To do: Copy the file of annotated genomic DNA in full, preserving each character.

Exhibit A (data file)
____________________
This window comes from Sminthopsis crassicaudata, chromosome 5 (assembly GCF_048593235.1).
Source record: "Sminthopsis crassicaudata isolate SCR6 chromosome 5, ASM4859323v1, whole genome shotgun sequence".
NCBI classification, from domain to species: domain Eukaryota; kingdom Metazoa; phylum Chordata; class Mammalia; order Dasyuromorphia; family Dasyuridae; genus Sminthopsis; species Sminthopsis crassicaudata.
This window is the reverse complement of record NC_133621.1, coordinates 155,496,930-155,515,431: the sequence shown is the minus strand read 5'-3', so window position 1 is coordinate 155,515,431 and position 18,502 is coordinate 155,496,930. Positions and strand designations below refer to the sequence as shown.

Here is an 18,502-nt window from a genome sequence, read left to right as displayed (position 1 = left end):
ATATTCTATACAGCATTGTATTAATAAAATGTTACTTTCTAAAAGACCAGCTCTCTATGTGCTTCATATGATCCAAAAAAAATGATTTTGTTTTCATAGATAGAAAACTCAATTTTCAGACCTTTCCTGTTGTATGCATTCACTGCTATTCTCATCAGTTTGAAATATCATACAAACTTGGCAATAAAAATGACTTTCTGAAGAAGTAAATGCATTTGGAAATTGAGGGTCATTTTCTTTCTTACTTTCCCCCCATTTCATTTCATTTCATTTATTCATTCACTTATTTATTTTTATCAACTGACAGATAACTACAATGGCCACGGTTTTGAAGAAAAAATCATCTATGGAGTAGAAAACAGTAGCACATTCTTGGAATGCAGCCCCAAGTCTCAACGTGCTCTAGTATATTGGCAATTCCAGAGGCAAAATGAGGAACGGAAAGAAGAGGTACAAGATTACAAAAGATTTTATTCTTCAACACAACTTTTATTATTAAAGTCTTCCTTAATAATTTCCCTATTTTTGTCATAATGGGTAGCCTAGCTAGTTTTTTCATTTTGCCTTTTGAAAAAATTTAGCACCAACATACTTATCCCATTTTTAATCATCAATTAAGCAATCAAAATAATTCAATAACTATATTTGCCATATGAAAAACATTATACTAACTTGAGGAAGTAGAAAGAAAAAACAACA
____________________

This window comes from Sminthopsis crassicaudata, chromosome 5 (assembly GCF_048593235.1).
Source record: "Sminthopsis crassicaudata isolate SCR6 chromosome 5, ASM4859323v1, whole genome shotgun sequence".
NCBI classification, from domain to species: domain Eukaryota; kingdom Metazoa; phylum Chordata; class Mammalia; order Dasyuromorphia; family Dasyuridae; genus Sminthopsis; species Sminthopsis crassicaudata.
This window is the reverse complement of record NC_133621.1, coordinates 155,496,930-155,515,431: the sequence shown is the minus strand read 5'-3', so window position 1 is coordinate 155,515,431 and position 18,502 is coordinate 155,496,930. Positions and strand designations below refer to the sequence as shown.

Here is an 18,502-nt window from a genome sequence, read left to right as displayed (position 1 = left end):
ATATTCTATACAGCATTGTATTAATAAAATGTTACTTTCTAAAAGACCAGCTCTCTATGTGCTTCATATGATCCAAAAAAAATGATTTTGTTTTCATAGATAGAAAACTCAATTTTCAGACCTTTCCTGTTGTATGCATTCACTGCTATTCTCATCAGTTTGAAATATCATACAAACTTGGCAATAAAAATGACTTTCTGAAGAAGTAAATGCATTTGGAAATTGAGGGTCATTTTCTTTCTTACTTTCCCCCCATTTCATTTCATTTCATTTATTCATTCACTTATTTATTTTTATCAACTGACAGATAACTACAATGGCCACGGTTTTGAAGAAAAAATCATCTATGGAGTAGAAAACAGTAGCACATTCTTGGAATGCAGCCCCAAGTCTCAACGTGCTCTAGTATATTGGCAATTCCAGAGGCAAAATGAGGAACGGAAAGAAGAGGTACAAGATTACAAAAGATTTTATTCTTCAACACAACTTTTATTATTAAAGTCTTCCTTAATAATTTCCCTATTTTTGTCATAATGGGTAGCCTAGCTAGTTTTTTCATTTTGCCTTTTGAAAAAATTTAGCACCAACATACTTATCCCATTTTTAATCATCAATTAAGCAATCAAAATAATTCAATAACTATATTTGCCATATGAAAAACATTATACTAACTTGAGGAAGTAGAAAGAAAAAACAACA